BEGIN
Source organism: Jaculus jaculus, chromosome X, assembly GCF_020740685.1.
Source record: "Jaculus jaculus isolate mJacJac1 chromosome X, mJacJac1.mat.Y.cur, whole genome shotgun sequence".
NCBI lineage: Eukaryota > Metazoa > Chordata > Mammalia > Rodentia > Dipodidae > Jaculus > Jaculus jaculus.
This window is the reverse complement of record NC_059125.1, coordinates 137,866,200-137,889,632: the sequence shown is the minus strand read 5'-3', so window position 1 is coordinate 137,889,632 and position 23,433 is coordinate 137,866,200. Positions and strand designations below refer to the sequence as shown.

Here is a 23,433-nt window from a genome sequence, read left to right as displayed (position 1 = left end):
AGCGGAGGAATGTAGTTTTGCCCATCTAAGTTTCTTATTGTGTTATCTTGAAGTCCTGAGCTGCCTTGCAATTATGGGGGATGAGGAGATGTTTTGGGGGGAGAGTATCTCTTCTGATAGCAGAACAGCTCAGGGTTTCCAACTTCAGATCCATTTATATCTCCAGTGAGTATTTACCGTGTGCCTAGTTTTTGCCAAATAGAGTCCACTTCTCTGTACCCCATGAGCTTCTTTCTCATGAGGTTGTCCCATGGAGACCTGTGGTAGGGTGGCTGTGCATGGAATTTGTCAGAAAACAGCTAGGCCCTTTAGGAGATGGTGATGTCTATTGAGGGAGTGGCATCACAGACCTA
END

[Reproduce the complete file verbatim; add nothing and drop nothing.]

Source organism: Jaculus jaculus, chromosome X, assembly GCF_020740685.1.
Source record: "Jaculus jaculus isolate mJacJac1 chromosome X, mJacJac1.mat.Y.cur, whole genome shotgun sequence".
NCBI lineage: Eukaryota > Metazoa > Chordata > Mammalia > Rodentia > Dipodidae > Jaculus > Jaculus jaculus.
This window is the reverse complement of record NC_059125.1, coordinates 137,866,200-137,889,632: the sequence shown is the minus strand read 5'-3', so window position 1 is coordinate 137,889,632 and position 23,433 is coordinate 137,866,200. Positions and strand designations below refer to the sequence as shown.

Here is a 23,433-nt window from a genome sequence, read left to right as displayed (position 1 = left end):
AGCGGAGGAATGTAGTTTTGCCCATCTAAGTTTCTTATTGTGTTATCTTGAAGTCCTGAGCTGCCTTGCAATTATGGGGGATGAGGAGATGTTTTGGGGGGAGAGTATCTCTTCTGATAGCAGAACAGCTCAGGGTTTCCAACTTCAGATCCATTTATATCTCCAGTGAGTATTTACCGTGTGCCTAGTTTTTGCCAAATAGAGTCCACTTCTCTGTACCCCATGAGCTTCTTTCTCATGAGGTTGTCCCATGGAGACCTGTGGTAGGGTGGCTGTGCATGGAATTTGTCAGAAAACAGCTAGGCCCTTTAGGAGATGGTGATGTCTATTGAGGGAGTGGCATCACAGACCTA